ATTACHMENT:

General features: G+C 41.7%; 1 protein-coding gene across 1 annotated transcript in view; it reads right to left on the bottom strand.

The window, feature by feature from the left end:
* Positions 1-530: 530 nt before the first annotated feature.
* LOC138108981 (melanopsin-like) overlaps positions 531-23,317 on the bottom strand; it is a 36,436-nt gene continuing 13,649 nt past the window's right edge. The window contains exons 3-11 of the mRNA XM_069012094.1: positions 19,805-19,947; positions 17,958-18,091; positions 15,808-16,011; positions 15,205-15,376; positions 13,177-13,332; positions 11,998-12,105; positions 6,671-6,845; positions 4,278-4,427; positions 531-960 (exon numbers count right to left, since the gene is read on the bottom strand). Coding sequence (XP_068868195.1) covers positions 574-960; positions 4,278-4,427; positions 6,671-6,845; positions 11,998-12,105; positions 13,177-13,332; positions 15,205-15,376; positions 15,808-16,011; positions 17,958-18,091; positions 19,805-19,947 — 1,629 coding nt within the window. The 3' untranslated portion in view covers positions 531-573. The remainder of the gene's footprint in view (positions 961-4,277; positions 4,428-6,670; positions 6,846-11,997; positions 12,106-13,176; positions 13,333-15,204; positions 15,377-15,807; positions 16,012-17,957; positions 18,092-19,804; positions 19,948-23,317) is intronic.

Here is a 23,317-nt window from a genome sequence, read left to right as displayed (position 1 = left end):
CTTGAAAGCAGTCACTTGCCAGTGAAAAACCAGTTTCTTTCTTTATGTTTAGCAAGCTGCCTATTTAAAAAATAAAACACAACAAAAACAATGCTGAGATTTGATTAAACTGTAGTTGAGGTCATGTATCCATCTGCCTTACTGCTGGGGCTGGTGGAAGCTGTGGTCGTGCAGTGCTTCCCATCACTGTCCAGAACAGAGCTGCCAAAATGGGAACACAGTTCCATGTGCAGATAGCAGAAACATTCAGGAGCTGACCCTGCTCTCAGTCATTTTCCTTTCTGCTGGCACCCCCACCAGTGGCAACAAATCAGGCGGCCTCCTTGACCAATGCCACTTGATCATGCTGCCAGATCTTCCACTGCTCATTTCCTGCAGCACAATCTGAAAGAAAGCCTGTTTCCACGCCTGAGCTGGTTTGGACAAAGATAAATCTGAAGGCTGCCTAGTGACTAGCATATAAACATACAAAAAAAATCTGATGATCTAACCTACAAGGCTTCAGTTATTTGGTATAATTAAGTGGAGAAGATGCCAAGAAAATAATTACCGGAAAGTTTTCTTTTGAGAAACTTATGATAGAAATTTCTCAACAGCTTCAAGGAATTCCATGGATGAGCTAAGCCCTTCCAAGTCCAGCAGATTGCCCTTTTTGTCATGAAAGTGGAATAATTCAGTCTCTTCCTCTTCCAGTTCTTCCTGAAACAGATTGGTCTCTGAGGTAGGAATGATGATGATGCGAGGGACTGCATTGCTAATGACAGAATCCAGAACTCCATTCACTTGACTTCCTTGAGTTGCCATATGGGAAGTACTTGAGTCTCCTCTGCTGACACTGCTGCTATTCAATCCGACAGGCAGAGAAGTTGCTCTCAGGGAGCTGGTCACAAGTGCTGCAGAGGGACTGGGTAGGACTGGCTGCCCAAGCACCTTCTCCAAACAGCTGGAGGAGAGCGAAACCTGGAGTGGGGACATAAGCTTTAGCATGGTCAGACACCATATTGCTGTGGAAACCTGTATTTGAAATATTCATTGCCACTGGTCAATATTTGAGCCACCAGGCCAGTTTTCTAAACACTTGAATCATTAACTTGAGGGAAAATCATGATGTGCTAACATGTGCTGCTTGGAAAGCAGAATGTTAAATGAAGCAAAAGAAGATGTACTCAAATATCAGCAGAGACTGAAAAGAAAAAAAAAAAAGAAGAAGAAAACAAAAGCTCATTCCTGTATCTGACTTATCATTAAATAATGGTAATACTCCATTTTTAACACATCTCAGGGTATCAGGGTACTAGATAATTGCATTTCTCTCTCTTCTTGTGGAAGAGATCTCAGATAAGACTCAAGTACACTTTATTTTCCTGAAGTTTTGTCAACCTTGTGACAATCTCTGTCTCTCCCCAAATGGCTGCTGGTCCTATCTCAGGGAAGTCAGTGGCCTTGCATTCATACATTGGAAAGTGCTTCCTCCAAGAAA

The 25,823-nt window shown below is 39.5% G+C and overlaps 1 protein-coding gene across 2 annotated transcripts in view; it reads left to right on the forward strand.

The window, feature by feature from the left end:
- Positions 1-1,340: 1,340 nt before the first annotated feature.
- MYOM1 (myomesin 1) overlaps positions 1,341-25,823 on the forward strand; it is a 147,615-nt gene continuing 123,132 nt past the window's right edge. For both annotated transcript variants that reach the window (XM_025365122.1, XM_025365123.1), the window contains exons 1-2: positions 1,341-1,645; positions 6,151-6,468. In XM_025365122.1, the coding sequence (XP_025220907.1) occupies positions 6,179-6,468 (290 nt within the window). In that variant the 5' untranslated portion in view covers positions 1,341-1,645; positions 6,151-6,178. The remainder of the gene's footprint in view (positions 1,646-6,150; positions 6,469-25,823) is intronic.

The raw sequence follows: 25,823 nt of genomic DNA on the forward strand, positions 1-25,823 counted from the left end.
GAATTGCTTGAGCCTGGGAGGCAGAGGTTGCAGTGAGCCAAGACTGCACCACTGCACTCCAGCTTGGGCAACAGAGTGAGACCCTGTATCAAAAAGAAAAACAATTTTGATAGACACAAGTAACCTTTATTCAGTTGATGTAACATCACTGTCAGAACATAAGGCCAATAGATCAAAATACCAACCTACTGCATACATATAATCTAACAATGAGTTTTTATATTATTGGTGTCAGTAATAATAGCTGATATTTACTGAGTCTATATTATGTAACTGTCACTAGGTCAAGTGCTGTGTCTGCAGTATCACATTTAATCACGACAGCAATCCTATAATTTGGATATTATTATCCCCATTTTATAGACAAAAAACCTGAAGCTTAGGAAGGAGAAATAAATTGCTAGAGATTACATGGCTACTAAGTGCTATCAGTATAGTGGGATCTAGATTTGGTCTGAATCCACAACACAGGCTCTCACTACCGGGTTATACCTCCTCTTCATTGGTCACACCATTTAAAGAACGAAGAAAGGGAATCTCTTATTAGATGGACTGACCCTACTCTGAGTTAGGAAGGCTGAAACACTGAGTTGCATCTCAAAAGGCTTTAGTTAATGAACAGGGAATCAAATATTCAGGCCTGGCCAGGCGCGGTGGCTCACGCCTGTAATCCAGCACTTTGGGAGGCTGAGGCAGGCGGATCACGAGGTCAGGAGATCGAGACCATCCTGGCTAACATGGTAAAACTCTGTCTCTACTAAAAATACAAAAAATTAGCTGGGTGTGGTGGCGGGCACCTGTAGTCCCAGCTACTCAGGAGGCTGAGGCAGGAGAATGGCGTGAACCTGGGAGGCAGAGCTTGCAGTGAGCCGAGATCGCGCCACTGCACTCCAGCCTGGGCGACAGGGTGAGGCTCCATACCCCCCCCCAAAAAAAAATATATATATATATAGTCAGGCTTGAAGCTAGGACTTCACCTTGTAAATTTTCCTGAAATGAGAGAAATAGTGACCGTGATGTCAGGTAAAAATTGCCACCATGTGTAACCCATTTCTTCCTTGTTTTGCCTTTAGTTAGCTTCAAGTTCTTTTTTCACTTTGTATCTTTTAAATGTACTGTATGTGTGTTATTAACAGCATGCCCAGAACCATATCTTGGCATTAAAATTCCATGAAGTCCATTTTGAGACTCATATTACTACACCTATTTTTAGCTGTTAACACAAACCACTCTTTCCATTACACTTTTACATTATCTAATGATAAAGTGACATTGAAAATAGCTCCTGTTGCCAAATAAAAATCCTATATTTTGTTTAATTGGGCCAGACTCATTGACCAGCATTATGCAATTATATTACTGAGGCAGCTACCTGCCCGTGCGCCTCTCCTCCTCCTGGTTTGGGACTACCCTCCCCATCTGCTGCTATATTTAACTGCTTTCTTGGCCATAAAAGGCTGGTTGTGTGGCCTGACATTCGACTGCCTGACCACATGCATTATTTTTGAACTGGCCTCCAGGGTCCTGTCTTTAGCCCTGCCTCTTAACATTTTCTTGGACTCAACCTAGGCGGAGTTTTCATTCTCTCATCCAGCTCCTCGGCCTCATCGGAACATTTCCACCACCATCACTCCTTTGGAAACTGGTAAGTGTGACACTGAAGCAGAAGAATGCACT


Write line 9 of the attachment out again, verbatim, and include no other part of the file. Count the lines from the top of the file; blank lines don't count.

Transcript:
- Positions 1-1,340: 1,340 nt before the first annotated feature.